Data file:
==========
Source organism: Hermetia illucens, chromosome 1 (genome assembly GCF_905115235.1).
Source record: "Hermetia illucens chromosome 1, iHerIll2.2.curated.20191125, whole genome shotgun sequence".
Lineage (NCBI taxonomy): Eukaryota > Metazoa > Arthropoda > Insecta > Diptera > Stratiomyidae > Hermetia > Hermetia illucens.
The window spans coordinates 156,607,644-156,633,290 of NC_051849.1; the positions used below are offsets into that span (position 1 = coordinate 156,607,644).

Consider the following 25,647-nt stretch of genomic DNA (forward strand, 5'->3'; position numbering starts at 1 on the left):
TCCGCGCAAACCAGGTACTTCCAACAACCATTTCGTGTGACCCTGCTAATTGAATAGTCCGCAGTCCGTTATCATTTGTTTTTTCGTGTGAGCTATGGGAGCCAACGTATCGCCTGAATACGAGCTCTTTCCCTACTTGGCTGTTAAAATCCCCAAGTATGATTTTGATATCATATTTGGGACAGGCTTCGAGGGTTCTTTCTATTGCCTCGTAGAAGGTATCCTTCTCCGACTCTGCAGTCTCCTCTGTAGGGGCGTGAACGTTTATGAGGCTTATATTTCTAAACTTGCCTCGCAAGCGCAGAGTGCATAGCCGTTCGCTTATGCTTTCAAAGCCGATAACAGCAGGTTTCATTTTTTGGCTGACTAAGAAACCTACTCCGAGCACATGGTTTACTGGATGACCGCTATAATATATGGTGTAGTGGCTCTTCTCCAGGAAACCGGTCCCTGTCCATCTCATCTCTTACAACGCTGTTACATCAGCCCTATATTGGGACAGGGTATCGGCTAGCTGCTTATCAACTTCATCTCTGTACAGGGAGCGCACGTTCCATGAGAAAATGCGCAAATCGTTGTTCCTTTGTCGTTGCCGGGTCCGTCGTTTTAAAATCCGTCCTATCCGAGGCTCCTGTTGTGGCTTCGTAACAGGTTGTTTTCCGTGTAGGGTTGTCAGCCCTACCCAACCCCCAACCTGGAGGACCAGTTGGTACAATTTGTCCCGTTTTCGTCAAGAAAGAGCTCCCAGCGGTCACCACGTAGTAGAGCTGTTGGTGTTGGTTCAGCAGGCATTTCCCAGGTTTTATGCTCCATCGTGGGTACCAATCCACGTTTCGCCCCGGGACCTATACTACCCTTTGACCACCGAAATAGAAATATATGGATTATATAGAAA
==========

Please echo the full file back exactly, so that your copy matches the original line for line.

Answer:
Source organism: Hermetia illucens, chromosome 1 (genome assembly GCF_905115235.1).
Source record: "Hermetia illucens chromosome 1, iHerIll2.2.curated.20191125, whole genome shotgun sequence".
Lineage (NCBI taxonomy): Eukaryota > Metazoa > Arthropoda > Insecta > Diptera > Stratiomyidae > Hermetia > Hermetia illucens.
The window spans coordinates 156,607,644-156,633,290 of NC_051849.1; the positions used below are offsets into that span (position 1 = coordinate 156,607,644).

Consider the following 25,647-nt stretch of genomic DNA (forward strand, 5'->3'; position numbering starts at 1 on the left):
TCCGCGCAAACCAGGTACTTCCAACAACCATTTCGTGTGACCCTGCTAATTGAATAGTCCGCAGTCCGTTATCATTTGTTTTTTCGTGTGAGCTATGGGAGCCAACGTATCGCCTGAATACGAGCTCTTTCCCTACTTGGCTGTTAAAATCCCCAAGTATGATTTTGATATCATATTTGGGACAGGCTTCGAGGGTTCTTTCTATTGCCTCGTAGAAGGTATCCTTCTCCGACTCTGCAGTCTCCTCTGTAGGGGCGTGAACGTTTATGAGGCTTATATTTCTAAACTTGCCTCGCAAGCGCAGAGTGCATAGCCGTTCGCTTATGCTTTCAAAGCCGATAACAGCAGGTTTCATTTTTTGGCTGACTAAGAAACCTACTCCGAGCACATGGTTTACTGGATGACCGCTATAATATATGGTGTAGTGGCTCTTCTCCAGGAAACCGGTCCCTGTCCATCTCATCTCTTACAACGCTGTTACATCAGCCCTATATTGGGACAGGGTATCGGCTAGCTGCTTATCAACTTCATCTCTGTACAGGGAGCGCACGTTCCATGAGAAAATGCGCAAATCGTTGTTCCTTTGTCGTTGCCGGGTCCGTCGTTTTAAAATCCGTCCTATCCGAGGCTCCTGTTGTGGCTTCGTAACAGGTTGTTTTCCGTGTAGGGTTGTCAGCCCTACCCAACCCCCAACCTGGAGGACCAGTTGGTACAATTTGTCCCGTTTTCGTCAAGAAAGAGCTCCCAGCGGTCACCACGTAGTAGAGCTGTTGGTGTTGGTTCAGCAGGCATTTCCCAGGTTTTATGCTCCATCGTGGGTACCAATCCACGTTTCGCCCCGGGACCTATACTACCCTTTGACCACCGAAATAGAAATATATGGATTATATAGAAA